© Jonathan Alcorn/Reuters
Activists stand in a living room of a foreclosed home, where squatters have been living, during a blight tour that the activists say highlight how big banks are hurting local communities by failing to maintain their foreclosed properties.
The smell of rotting food and decay inside 10956 South Wilmington Avenue, Los Angeles, was overwhelming.

A burst pipe in the kitchen ceiling leaked water onto a floor littered with half empty cans, razor blades, odd shoes, stained clothing and an upturned, mold-ridden sofa. Windows were smashed and boarded up.

The vacant home was foreclosed on in August 2011 by Bank of America, which has done nothing to repair it.

And in a cruel twist that underscores the connection between the housing meltdown and the fiscal crisis afflicting many local governments, the city of Los Angeles lacks the wherewithal to force the property owner to clean up the mess.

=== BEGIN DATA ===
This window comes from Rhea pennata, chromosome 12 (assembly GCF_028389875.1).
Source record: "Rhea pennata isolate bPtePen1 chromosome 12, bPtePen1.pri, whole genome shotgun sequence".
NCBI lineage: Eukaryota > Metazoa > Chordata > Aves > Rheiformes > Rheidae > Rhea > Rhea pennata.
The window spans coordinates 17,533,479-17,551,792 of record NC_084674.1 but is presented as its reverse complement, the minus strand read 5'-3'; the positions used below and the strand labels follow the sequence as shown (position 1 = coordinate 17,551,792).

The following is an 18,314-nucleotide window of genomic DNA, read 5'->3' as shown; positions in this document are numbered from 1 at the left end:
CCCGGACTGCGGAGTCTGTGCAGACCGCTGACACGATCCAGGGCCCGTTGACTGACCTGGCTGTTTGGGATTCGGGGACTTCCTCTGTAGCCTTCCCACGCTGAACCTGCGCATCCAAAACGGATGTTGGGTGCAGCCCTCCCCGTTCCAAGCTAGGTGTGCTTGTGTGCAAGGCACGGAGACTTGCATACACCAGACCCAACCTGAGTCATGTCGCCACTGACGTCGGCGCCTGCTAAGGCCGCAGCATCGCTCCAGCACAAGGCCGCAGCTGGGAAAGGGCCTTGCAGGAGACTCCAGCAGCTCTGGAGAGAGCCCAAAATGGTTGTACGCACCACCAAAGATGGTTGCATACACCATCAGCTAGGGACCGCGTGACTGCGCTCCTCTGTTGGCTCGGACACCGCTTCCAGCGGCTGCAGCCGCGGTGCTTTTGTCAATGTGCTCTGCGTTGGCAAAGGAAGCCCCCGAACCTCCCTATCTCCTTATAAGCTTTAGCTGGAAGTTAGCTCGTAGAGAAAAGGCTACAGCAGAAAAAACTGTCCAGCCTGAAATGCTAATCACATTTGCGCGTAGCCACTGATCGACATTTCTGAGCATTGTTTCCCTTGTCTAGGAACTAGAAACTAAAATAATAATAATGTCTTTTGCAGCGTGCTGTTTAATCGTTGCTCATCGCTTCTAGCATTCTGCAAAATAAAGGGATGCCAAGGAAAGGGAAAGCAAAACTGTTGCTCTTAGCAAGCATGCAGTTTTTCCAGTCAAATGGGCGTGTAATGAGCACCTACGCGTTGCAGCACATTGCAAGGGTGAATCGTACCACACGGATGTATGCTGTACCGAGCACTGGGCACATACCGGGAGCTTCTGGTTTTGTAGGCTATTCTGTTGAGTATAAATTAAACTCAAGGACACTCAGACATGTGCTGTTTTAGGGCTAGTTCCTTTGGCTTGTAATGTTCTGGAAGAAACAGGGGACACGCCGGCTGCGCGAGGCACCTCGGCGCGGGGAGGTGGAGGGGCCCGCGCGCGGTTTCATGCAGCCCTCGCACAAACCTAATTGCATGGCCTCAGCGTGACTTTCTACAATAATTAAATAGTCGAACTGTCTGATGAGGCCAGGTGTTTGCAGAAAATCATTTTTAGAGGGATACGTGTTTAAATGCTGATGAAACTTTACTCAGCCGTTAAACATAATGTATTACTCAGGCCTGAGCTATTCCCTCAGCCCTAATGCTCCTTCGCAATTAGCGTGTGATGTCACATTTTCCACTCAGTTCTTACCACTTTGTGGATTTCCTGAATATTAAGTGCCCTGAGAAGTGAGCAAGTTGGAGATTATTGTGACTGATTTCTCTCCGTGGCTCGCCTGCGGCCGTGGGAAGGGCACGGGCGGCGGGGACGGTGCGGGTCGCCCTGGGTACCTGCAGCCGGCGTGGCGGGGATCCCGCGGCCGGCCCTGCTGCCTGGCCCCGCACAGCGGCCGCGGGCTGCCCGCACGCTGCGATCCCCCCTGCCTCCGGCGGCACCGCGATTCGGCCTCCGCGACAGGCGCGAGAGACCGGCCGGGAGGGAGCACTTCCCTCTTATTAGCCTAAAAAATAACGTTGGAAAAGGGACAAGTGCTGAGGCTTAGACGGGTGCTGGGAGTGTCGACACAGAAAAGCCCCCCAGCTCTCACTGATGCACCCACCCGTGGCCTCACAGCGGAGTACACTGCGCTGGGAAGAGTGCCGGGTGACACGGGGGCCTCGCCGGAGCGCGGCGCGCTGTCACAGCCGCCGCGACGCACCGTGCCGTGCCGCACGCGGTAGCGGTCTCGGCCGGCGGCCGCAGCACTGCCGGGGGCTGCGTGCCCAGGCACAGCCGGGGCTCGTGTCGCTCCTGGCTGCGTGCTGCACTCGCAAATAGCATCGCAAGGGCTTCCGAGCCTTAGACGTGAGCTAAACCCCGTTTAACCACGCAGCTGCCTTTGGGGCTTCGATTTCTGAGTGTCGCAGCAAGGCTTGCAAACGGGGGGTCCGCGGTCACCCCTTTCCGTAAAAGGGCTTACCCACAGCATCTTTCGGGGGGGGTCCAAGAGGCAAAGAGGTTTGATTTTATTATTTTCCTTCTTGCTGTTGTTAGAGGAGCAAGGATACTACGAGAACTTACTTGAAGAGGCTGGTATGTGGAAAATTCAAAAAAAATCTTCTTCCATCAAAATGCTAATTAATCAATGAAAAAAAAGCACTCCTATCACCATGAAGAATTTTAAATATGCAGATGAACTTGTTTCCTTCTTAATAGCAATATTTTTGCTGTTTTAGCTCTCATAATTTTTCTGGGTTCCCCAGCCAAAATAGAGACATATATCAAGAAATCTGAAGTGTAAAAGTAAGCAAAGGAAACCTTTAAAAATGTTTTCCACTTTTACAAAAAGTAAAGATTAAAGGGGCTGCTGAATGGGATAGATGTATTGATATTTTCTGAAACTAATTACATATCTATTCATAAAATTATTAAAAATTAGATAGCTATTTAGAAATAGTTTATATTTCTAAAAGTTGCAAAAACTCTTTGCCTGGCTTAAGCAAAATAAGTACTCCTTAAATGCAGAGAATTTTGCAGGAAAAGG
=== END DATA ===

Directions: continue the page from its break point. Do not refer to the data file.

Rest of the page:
Across America, bank-owned, blighted houses sit untouched, sometimes for years, disfiguring what in many cases are already troubled neighborhoods. Activists say the problem is particularly acute in minority areas. And many cities do not have the resources, the will or the power to force banks to maintain their properties.

The house on South Wilmington Avenue and the heavily African-American south Los Angeles neighborhood where it is located offer a case in point.

Of roughly 400 bank-owned homes surveyed in the area, half are in a state of blight, with a third "seriously blighted," according to two activist groups, Good Jobs LA and the Alliance of Californians for Community Empowerment.

Yet even though the city of Los Angeles, with some fanfare, passed an ordinance two years ago compelling banks to repair blighted homes they own, or face fines, not a cent in penalties has been collected.

"My people don't even have time to go to the toilet anymore," said Luke Zamperini, head of the Los Angeles Building and Safety department, which is responsible for enforcing building codes and collecting fines.

Zamperini said his department had been cut by 60 percent over the last five years as a result of a non-stop state and local budget crisis.